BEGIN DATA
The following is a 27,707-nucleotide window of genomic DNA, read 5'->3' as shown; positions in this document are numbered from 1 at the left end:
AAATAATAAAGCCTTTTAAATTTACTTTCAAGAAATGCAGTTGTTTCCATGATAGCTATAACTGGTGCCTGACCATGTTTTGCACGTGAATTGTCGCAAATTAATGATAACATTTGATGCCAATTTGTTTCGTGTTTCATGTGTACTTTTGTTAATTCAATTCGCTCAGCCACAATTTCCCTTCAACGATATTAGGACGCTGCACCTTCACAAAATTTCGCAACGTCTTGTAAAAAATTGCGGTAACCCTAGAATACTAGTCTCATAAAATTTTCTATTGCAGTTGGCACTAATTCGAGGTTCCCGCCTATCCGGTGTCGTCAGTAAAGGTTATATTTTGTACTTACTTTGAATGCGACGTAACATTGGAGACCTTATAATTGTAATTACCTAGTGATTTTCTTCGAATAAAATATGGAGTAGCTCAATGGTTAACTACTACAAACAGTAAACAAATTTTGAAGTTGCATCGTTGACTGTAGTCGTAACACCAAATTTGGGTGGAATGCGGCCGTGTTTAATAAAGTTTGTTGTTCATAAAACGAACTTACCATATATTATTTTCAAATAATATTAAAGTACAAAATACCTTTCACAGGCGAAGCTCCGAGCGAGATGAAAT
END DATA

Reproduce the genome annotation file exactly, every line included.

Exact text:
The following is a 27,707-nucleotide window of genomic DNA, read 5'->3' as shown; positions in this document are numbered from 1 at the left end:
AAATAATAAAGCCTTTTAAATTTACTTTCAAGAAATGCAGTTGTTTCCATGATAGCTATAACTGGTGCCTGACCATGTTTTGCACGTGAATTGTCGCAAATTAATGATAACATTTGATGCCAATTTGTTTCGTGTTTCATGTGTACTTTTGTTAATTCAATTCGCTCAGCCACAATTTCCCTTCAACGATATTAGGACGCTGCACCTTCACAAAATTTCGCAACGTCTTGTAAAAAATTGCGGTAACCCTAGAATACTAGTCTCATAAAATTTTCTATTGCAGTTGGCACTAATTCGAGGTTCCCGCCTATCCGGTGTCGTCAGTAAAGGTTATATTTTGTACTTACTTTGAATGCGACGTAACATTGGAGACCTTATAATTGTAATTACCTAGTGATTTTCTTCGAATAAAATATGGAGTAGCTCAATGGTTAACTACTACAAACAGTAAACAAATTTTGAAGTTGCATCGTTGACTGTAGTCGTAACACCAAATTTGGGTGGAATGCGGCCGTGTTTAATAAAGTTTGTTGTTCATAAAACGAACTTACCATATATTATTTTCAAATAATATTAAAGTACAAAATACCTTTCACAGGCGAAGCTCCGAGCGAGATGAAAT